Archive for February 2013

Polly Toynbee, Lord Rennard, and rape culture

In Polly Toynbee’s recent Guardian article about the upcoming Eastleigh by-election, “Eastleigh byelection should be about economics – not gropings or smears”, she addresses the emerging allegations of sexual harassment against Lord Rennard, the former chairman of the Liberal Democrats.  Ms. Toynbee contends that the true focus of the by-election should be upon the damaging effects of the Coalition Government’s austerity policies, rather than “gropings or smears”.  During the course of her argument, there is one paragraph whose content is entirely problematic.  It reads:

“…(so far) the Rennard allegations look less than criminal: a grubby pawing of women candidates on a training session is revolting and all too horribly common. Yet this squalid little “not safe in taxis” tale is being bracketed with the serial rape of children in homes and hospitals by Jimmy Savile. It comes packaged with charges that gay-bashing Cardinal O’Brien touched young priests whose future depended entirely on him. Or it’s blended into Cyril Smith’s grotesque abuse of boys in care. Melding all abuse into one syndrome trivialises the truly horrific in order to nail the merely repellent but everyday groping of adults.” [My italics.]

These lines amount to a world-weary concession that this is just the way things are: that women’s sexual harassment in the workplace is just part of the unfortunate current of everyday life, and in the context of this crucial by-election it is something that should be overlooked for the greater good.  This sense of futility, however, lies at the root of a very dangerous argument.  It is an argument which suggests that only particularly appalling examples of sexual assault should distract us from the urgent national conversation about the country’s ailing GDP.  Moreover, it is an argument which neglects the fact that, if so many brilliant women had not been lost to politics through harassment such as that alleged against Lord Rennard, then their strategic skills might have averted Britain from its currently ruinous economic course.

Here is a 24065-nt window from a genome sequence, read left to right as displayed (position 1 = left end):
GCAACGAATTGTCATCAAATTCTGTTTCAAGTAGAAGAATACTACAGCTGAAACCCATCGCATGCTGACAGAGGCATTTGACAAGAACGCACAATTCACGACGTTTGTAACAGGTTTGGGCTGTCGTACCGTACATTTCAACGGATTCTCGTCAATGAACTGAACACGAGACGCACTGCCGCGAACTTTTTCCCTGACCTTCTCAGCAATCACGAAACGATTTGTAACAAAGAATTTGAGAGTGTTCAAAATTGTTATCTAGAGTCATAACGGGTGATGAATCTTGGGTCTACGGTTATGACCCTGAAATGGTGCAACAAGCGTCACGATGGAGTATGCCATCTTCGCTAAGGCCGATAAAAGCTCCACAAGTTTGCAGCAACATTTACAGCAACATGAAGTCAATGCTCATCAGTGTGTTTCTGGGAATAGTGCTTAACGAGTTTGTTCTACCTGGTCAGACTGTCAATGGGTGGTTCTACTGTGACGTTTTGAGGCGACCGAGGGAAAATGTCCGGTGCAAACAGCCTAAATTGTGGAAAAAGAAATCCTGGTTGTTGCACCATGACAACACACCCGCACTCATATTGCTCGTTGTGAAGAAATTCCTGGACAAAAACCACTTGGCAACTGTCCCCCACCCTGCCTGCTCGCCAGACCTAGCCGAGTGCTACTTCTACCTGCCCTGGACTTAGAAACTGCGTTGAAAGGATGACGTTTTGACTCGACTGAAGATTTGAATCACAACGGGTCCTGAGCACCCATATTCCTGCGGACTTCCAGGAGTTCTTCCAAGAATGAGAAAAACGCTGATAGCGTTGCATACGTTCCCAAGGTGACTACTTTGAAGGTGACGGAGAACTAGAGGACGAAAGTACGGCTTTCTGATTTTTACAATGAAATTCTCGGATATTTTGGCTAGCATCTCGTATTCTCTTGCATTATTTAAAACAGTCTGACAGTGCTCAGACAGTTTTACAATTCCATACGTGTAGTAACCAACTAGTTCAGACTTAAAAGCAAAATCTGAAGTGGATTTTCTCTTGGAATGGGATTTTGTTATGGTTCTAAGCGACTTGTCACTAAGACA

If we look more closely at the wording of that paragraph, then we see further issues.  Ms. Toynbee seems concerned that Lord Rennard’s alleged acts should not be packaged with those of a Cardinal who allegedly engaged in sexual misconduct with young priests. Yet those young women in the Liberal Democrat party were presumably just as dependent on Lord Rennard’s good grace for their career advancement as the young priests were dependent upon the favourable patronage of Cardinal O’Brien.

The final line of the quoted section gives cause for the greatest concern.  It does not follow that drawing national attention to the “merely repellent but everyday groping of adults” trivialises the “truly horrific” abuse of children.  The use of the word “merely” could scarcely have been less appropriate.  What is truly repellent is that we apparently live in a society where adults feel so entitled to harass other adults sexually that it should be regarded with a shrug as the natural way of things.  The thought that it is commonplace for women to feel “not safe in taxis” with the male superiors is wholly disturbing: and there is nothing “squalid” or “little”, about such a state of affairs.  Indeed, it is hard to read Ms. Toynbee’s words as anything other than a powerful statement of the ubiquity of rape culture.

Poetry’s premature obituary